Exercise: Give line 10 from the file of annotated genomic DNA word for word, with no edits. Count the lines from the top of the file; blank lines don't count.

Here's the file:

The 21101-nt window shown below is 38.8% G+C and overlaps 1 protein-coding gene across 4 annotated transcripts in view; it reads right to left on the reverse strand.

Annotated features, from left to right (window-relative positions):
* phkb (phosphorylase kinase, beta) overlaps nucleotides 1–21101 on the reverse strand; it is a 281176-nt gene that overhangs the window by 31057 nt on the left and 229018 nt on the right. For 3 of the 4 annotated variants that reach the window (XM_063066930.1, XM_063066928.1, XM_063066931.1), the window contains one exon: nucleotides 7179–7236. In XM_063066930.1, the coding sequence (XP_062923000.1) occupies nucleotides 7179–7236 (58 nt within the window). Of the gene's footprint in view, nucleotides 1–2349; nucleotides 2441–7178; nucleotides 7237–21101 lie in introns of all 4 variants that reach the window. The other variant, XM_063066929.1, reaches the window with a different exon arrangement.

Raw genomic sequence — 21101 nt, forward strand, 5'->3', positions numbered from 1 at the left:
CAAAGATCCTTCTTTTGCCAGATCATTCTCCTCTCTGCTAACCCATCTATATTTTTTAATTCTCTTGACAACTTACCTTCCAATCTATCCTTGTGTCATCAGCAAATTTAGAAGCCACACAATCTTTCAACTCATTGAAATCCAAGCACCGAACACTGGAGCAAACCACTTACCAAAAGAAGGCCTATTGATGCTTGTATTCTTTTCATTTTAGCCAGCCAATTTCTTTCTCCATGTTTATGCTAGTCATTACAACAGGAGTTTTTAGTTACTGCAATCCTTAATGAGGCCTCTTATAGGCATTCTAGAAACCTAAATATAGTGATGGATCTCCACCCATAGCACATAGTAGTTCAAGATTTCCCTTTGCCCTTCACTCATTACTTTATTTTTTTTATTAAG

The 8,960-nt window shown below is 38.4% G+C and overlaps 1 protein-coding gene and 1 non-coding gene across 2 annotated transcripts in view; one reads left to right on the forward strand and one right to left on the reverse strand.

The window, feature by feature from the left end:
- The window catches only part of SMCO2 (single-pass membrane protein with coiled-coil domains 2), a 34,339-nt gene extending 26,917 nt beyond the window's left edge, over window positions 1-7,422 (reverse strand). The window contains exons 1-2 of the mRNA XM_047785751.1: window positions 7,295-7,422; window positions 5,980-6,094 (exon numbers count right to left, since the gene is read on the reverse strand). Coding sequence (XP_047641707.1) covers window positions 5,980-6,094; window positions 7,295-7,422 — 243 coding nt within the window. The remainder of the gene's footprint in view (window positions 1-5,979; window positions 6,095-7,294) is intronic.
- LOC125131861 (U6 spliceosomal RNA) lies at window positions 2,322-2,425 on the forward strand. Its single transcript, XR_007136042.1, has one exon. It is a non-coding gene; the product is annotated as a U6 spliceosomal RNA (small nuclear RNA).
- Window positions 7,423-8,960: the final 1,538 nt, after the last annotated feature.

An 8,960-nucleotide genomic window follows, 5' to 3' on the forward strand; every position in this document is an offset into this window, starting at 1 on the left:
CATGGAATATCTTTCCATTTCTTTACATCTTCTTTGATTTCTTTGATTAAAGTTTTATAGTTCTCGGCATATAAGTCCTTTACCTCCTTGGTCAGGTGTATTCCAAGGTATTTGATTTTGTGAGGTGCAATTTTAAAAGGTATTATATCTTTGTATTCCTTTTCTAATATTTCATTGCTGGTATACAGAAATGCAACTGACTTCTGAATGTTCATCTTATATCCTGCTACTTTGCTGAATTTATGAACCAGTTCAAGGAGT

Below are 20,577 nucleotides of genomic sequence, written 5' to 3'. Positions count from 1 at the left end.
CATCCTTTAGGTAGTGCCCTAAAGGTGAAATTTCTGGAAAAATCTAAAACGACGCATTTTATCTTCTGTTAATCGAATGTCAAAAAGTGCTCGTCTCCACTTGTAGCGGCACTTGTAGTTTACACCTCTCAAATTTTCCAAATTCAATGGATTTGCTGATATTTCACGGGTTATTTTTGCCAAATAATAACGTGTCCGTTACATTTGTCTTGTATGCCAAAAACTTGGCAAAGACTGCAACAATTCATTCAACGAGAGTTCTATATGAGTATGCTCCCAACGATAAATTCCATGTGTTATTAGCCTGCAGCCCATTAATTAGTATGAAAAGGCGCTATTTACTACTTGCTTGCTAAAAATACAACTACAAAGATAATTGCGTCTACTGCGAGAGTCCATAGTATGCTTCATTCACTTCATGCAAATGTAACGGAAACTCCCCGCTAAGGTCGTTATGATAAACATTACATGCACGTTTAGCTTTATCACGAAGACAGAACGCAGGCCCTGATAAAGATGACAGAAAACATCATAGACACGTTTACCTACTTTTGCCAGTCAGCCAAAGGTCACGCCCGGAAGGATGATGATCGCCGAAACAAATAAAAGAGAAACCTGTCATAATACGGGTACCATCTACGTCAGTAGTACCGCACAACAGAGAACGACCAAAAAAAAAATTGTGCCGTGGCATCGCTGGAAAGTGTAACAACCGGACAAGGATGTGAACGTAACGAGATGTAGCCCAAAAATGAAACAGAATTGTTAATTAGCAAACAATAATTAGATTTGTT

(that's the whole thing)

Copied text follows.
- Window positions 7,423-8,960: the final 1,538 nt, after the last annotated feature.